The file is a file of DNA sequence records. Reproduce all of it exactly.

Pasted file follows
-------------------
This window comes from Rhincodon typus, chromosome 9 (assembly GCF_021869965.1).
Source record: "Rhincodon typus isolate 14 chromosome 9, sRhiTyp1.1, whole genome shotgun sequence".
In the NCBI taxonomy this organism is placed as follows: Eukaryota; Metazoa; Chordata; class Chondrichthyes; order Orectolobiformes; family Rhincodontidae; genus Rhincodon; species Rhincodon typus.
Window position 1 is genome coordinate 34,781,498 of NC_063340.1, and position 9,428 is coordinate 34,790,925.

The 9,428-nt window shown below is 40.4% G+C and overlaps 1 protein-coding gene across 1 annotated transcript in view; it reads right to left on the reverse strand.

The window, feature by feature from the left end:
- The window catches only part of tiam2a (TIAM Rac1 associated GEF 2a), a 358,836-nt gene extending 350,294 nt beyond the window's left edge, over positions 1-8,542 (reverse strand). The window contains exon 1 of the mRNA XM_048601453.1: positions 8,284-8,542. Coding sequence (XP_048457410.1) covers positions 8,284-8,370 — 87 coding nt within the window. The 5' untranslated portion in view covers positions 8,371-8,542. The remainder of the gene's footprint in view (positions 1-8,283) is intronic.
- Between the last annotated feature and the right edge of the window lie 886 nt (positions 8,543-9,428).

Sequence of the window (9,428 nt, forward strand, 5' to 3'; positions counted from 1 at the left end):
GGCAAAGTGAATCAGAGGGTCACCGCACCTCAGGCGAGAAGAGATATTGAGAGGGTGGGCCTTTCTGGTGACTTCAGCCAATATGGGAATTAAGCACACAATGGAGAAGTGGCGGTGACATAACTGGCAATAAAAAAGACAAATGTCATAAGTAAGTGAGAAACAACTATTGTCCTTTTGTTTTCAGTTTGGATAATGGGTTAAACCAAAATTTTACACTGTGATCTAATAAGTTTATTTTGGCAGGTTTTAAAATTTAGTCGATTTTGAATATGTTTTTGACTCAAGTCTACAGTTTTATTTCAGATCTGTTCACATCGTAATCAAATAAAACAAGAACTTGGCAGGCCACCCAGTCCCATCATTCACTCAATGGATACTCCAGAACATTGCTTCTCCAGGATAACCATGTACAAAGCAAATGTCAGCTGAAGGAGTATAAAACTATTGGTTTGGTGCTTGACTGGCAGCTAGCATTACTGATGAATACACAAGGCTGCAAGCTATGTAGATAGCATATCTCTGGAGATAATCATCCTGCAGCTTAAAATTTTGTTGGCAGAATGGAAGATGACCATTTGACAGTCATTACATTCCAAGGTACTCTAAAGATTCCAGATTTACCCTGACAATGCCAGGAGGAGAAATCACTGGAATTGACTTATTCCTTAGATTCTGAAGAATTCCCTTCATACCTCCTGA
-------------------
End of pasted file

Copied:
This window comes from Rhincodon typus, chromosome 9 (assembly GCF_021869965.1).
Source record: "Rhincodon typus isolate 14 chromosome 9, sRhiTyp1.1, whole genome shotgun sequence".
In the NCBI taxonomy this organism is placed as follows: Eukaryota; Metazoa; Chordata; class Chondrichthyes; order Orectolobiformes; family Rhincodontidae; genus Rhincodon; species Rhincodon typus.
Window position 1 is genome coordinate 34,781,498 of NC_063340.1, and position 9,428 is coordinate 34,790,925.

The 9,428-nt window shown below is 40.4% G+C and overlaps 1 protein-coding gene across 1 annotated transcript in view; it reads right to left on the reverse strand.

The window, feature by feature from the left end:
- The window catches only part of tiam2a (TIAM Rac1 associated GEF 2a), a 358,836-nt gene extending 350,294 nt beyond the window's left edge, over positions 1-8,542 (reverse strand). The window contains exon 1 of the mRNA XM_048601453.1: positions 8,284-8,542. Coding sequence (XP_048457410.1) covers positions 8,284-8,370 — 87 coding nt within the window. The 5' untranslated portion in view covers positions 8,371-8,542. The remainder of the gene's footprint in view (positions 1-8,283) is intronic.
- Between the last annotated feature and the right edge of the window lie 886 nt (positions 8,543-9,428).

Sequence of the window (9,428 nt, forward strand, 5' to 3'; positions counted from 1 at the left end):
GGCAAAGTGAATCAGAGGGTCACCGCACCTCAGGCGAGAAGAGATATTGAGAGGGTGGGCCTTTCTGGTGACTTCAGCCAATATGGGAATTAAGCACACAATGGAGAAGTGGCGGTGACATAACTGGCAATAAAAAAGACAAATGTCATAAGTAAGTGAGAAACAACTATTGTCCTTTTGTTTTCAGTTTGGATAATGGGTTAAACCAAAATTTTACACTGTGATCTAATAAGTTTATTTTGGCAGGTTTTAAAATTTAGTCGATTTTGAATATGTTTTTGACTCAAGTCTACAGTTTTATTTCAGATCTGTTCACATCGTAATCAAATAAAACAAGAACTTGGCAGGCCACCCAGTCCCATCATTCACTCAATGGATACTCCAGAACATTGCTTCTCCAGGATAACCATGTACAAAGCAAATGTCAGCTGAAGGAGTATAAAACTATTGGTTTGGTGCTTGACTGGCAGCTAGCATTACTGATGAATACACAAGGCTGCAAGCTATGTAGATAGCATATCTCTGGAGATAATCATCCTGCAGCTTAAAATTTTGTTGGCAGAATGGAAGATGACCATTTGACAGTCATTACATTCCAAGGTACTCTAAAGATTCCAGATTTACCCTGACAATGCCAGGAGGAGAAATCACTGGAATTGACTTATTCCTTAGATTCTGAAGAATTCCCTTCATACCTCCTGA